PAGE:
Yeah, @mary nailed it. My argument (reproduced below in case you missed it) is about why to make the clocks spring ahead in the spring. The reason to make them fall back again in the fall is so that sunrise doesn’t end up way too late in the morning (for us here in Portland it would be close to 9am at winter solstice if we did permanent DST).
I also heard lots of objections along the lines of lost productivity and increased traffic accidents caused by the time change. Those arguments could persuade me! But they’re not necessarily dispositive. Like I say below, having more time for evening activities in the summer is a big deal! And shifting all the existing schedules and meeting times is not remotely tenable.
(The point was further driven home for me today when I briefly considered proposing to friends/colleagues that if people preferred, we could move a regularly scheduled thing an hour earlier to keep it at the same body time. I then immediately realized that was more trouble than it was worth and of course it should just remain at its scheduled clock time. So if anyone still has the idea that we don’t need to change the clocks in order to save that daylight, I’m pretty confident you’re wrong! Whether it’s worth it to save that daylight is another question.)
Mainly I’m delighted by how sane the debate has gotten, with everyone acknowledging the various tradeoffs. My impression in the past was that people mostly treated DST as something profoundly idiotic that had literally no conceivable justification! Maybe my (counter-)ranting about this every year finally worked?
Here was the daily beemail in question:
I’m doing an early Madhack Monday today because I have something timely. Timely, get it? (Well, for Europeans it’s a week out of date.) Ok, here it is:
As any computer programmer can attest, off-by-one errors can be dang confusing. At least I’m personally bad enough at mental arithmetic that it’s easy to confuse myself about whether I’ll get tired or wake up an hour earlier or later after the clocks change for daylight savings time.
I think the right concept handle for this is body time. The clocks fell back last night which means that, relative to the clocks, body time is an hour ahead. If you usually go to sleep at 11pm then at 10pm clock time, it will be 11pm body time. So that’s when you’ll get sleepy. Same thing in the morning. You wake up at your normal body time and clock time is an hour earlier than that.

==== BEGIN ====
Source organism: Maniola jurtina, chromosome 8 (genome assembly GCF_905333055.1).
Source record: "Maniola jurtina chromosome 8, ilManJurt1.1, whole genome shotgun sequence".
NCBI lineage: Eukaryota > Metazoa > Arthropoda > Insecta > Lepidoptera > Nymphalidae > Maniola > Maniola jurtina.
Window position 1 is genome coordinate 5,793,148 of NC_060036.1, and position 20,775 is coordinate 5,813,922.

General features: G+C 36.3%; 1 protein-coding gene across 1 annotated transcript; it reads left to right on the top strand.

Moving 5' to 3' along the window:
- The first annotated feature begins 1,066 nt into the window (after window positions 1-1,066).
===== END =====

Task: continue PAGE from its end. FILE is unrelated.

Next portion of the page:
Body time is +1 hour after falling back in the fall and -1 hour after springing head in the spring.
Easy peasy. And especially helpful if you have children if you want to be like “ok, time for bed, it’s 9pm body time” at 8pm tonight!
And now PART II, in which I alienate all of you by expressing a highly unpopular (in my nerd circles) opinion…
Daylight Savings Time (yes I say “savings”; sue me; but that isn’t the unpopular part) is a brilliant (mad)hack solving an otherwise utterly intractable coordination problem. Standard business hours are 9-5 and even if you’re self-employed you probably are, for example, on an ultimate frisbee team or somesuch that can’t start at 5pm because of all the nine-to-fivers on the team. There’s a whole web of interdependent schedules and there is just no way to induce a critical mass of people to shift their activities earlier in the day so as not to waste so much daylight by sleeping in hours past dawn.
UNLESS you resort to the outrageous hack of just literally changing the clocks.
Sure, it makes life a living hell for computer programmers, and the original rationale of saving energy on lighting surely doesn’t apply. But more daylight in the evening is a big deal. And the idea that people could just choose on their own to wake up earlier when the days start getting longer is all wrong. I mean, yes, you can personally do that, but it does you no good unless everyone else (like the rest of your ultimate frisbee team) does it too. And your frisbee team can’t do it unless all the businesses do it and the businesses can’t do it unless the trains and buses do it and every other sport and club and social group and… Like I said: massive, intractable coordination problem.
I think it’s kind of awesome that we were able to solve the problem at all.
“Ok, fine, permanent daylight savings time then!” says everyone I know. I don’t think I would mind that but it does mean starting the day in pitch darkness in the middle of winter. I think ideally I’d love to see a system of referring to times that was relative to sunrise. This is a can of worms though. Or a can full of cans of worms, one of which is how much nerds despise the concept of timezones.